What makes an effective tweet: research

Visit: http://blogs.lse.ac.uk/impactofsocialsciences/2012/03/22/who-gives-a-tweet/

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Billions of tweets are sent every day. Is it all Stephen Fry talking about his breakfast? This London School of Economics academic research looks at how and when to send good content.

We are able to confirm some commonly held truths about content, as well as quantify the value of categories. Reasons why tweets were liked and disliked provide some insight into accepted practice and emerging norms, as well as simple lessons to improve content.

With Twitter’s emphasis on real-time information, old news, even links that were fresh this morning, can be seen as annoying.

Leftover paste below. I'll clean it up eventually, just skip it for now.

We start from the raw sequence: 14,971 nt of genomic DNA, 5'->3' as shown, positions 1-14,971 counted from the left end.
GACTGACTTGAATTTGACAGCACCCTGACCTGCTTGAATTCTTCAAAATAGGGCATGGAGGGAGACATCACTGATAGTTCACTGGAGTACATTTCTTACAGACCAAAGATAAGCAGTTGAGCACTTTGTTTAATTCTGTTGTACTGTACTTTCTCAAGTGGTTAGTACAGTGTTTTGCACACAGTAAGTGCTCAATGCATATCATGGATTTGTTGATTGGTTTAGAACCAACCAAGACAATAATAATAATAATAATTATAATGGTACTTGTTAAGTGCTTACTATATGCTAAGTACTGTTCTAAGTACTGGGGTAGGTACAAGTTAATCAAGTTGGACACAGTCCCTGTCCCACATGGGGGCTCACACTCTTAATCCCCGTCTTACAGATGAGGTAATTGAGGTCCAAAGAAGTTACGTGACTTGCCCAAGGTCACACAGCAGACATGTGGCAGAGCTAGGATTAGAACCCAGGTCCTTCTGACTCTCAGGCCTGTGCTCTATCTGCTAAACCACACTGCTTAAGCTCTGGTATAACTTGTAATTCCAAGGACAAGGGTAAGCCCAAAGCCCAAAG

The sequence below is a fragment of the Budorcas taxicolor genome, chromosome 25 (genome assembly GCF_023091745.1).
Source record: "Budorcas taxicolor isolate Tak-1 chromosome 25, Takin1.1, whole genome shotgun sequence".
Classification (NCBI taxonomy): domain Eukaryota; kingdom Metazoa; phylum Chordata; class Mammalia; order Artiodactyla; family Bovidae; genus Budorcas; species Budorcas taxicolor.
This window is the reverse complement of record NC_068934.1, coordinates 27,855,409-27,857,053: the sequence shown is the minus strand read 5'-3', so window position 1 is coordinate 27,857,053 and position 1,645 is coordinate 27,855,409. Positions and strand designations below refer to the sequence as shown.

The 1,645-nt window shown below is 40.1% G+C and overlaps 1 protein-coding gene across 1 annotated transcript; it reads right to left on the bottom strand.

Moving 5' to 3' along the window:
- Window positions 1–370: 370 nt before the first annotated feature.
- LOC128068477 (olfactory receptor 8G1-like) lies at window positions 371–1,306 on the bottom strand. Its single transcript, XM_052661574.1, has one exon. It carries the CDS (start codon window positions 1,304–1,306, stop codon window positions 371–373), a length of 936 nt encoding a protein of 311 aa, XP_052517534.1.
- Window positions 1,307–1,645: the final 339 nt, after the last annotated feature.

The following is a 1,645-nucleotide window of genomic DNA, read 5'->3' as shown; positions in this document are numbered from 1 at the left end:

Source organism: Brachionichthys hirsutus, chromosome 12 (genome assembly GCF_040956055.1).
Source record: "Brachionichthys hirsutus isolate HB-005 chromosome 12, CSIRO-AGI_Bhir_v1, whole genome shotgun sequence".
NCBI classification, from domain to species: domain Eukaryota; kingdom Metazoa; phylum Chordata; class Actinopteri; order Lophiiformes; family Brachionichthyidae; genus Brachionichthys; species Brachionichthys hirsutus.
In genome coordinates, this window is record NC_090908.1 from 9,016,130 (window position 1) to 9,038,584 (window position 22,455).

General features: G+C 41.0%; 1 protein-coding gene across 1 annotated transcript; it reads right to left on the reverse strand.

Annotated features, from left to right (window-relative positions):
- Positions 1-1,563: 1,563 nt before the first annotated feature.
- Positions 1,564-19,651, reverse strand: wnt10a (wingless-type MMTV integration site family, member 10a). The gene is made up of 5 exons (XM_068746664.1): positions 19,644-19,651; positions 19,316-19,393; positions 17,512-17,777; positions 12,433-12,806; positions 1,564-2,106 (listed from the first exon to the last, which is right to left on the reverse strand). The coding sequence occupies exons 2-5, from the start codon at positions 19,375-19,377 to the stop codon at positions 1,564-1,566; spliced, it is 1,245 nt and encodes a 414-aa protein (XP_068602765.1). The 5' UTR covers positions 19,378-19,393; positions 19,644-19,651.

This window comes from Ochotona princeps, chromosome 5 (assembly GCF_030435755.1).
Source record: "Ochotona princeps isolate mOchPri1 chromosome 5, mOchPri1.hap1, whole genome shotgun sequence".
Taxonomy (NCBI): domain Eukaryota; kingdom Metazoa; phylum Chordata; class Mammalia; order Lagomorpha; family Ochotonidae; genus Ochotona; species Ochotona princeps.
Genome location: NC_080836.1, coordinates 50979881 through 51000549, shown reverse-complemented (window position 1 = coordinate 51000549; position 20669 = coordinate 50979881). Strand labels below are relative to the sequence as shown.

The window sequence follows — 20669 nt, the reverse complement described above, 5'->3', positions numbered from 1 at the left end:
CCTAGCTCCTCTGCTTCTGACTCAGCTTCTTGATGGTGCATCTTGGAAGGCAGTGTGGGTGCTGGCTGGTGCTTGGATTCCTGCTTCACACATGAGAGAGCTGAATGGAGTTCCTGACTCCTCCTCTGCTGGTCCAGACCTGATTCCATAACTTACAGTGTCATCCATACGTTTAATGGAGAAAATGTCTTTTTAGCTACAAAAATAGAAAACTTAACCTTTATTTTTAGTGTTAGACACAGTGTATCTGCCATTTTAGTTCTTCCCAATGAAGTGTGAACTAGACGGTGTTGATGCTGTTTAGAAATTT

One way to add value to links is to include a personal opinion or thought.

Misuse of retweets and @mentions can make it feel like you’re overhearing someone else’s conversation, and overuse of #hashtags can make it hard to find the real content. E-mail or direct messages might be more appropriate; though unique hashtags are valued when users want to follow a question.

Cryptic tweets and a lack of context were particularly disliked: “just links are the worst thing in the world”

for more examples and tips